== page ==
08 Aug Dartmouth treatment centers, police at front line of opioid battle
Mary Cochrane, Program Director at Dartmouth’s AdCare outpatient center, stressed the importance of holistic care.
According to Cochrane, treatment is more likely to work if it is tailored to each individual’s situation, and includes family and friends as part of the process.
“The family can sometimes get neglected in all of this,” Cochrane noted, adding that family support can be key to recovery, and that an addict’s loved ones “go through a lot” as well.
Cochrane herself got into the field due to a family member with an addiction.
She noted that addiction issues are “more open” now, which she sees as positive.
“I think when someone hears that someone is an addict or an alcoholic, it comes as a certain image in mind,” Cochrane said. “And now we’ve come to see that the face of addiction is very diverse.”
Addiction as a disease
Addiction is now understood by medical professionals — and more and more of the general population — as a disease of the brain.
Even short periods of opioid use, such as those prescribed by doctors, can change the structure of neurons in the brain so that people become physically dependent.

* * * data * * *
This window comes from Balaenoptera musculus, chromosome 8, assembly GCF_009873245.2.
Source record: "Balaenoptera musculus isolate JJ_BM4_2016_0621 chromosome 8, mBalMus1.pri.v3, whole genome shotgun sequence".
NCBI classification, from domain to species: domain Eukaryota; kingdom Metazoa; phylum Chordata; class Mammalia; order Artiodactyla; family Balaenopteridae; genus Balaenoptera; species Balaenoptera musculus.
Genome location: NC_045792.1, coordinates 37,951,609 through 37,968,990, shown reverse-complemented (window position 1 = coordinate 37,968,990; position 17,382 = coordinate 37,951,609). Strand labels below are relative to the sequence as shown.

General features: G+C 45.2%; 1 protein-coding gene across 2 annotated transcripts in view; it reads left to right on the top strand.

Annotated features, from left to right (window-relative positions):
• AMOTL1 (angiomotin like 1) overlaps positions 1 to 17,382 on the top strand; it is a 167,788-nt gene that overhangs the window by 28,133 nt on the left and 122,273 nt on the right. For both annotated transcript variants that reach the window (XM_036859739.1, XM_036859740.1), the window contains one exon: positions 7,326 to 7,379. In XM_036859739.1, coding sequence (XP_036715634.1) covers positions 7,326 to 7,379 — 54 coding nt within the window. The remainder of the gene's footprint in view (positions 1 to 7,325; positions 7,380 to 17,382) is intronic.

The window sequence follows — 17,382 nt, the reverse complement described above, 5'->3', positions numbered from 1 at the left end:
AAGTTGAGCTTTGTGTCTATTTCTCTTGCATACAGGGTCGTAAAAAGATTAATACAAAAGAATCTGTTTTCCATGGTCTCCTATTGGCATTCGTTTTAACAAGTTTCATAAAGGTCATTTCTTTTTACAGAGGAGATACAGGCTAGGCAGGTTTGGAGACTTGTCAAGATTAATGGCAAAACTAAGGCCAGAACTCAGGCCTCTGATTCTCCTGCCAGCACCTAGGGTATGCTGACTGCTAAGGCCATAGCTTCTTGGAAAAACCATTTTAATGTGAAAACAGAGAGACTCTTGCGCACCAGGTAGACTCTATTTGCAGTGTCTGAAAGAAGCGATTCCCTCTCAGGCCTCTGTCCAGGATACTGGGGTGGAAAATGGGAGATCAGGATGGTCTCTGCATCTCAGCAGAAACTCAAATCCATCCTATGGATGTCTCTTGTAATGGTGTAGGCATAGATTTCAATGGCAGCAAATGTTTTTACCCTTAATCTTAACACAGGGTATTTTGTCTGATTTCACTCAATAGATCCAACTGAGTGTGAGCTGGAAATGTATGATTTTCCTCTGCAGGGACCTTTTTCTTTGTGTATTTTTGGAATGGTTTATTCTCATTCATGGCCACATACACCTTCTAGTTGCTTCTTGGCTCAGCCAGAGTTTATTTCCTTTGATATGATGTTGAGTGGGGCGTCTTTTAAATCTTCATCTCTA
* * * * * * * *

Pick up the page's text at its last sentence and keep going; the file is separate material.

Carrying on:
One type of treatment plan is to provide a substitute medication — usually methadone, buprenorphine, or naltrexone, which are thought to be safer and don’t get the user high — to replace more dangerous drugs like heroin and fentanyl.
Outpatient services like the ones in Dartmouth, however, focus more on the support and counseling necessary to keep people in recovery.
AdCare Community Services Representative Micaela Kennedy noted that AdCare’s programs include many different types of support groups, including two new ones focused on building healthy relationships and information about cannabis.
The Dartmouth Police Department are also getting involved.
Sergeant Joe Rapoza helps run the department’s Opioid Outreach program, part of a joint effort by Greater New Bedford area police departments to reach out to opioid overdose victims and help get them treatment.
Rapoza said that the majority of overdoses in Dartmouth are not town residents, but those who are get a visit from the team, who work with the Seven Hills Foundation to provide overdose victims with addiction treatment services.
Although Rapoza mostly works behind the scenes in an organizational capacity, he has also witnessed the crisis first-hand.
“I’ve seen people well beyond rock bottom. They’re beneath the rock,” he said. “It’s a very sad thing to watch.”
Rapoza also noted that the number of overdoses in Dartmouth is increasing. “And those are just the ones we know about,” he added.
It is a multi-faceted and insidious problem.
“It’s not just the behavior of using,” Cochrane said. “It’s the whole thought process that led to that, that has to be changed as someone stops using.”
“We try to work with people where they’re at, and refer them to where they need,” she continued — whether that’s helping them sign up for food stamps or referring them to other services.
Both Cochrane and Kennedy said that the work can take a toll.
But for them, it’s worth it.
Said Kennedy, “I think for all those hurdles that you have, and all the sad things that you see, it’s seeing somebody succeed, that’s — even if it’s one in 25, just seeing that, it’s like ‘This is why we do what we do.’”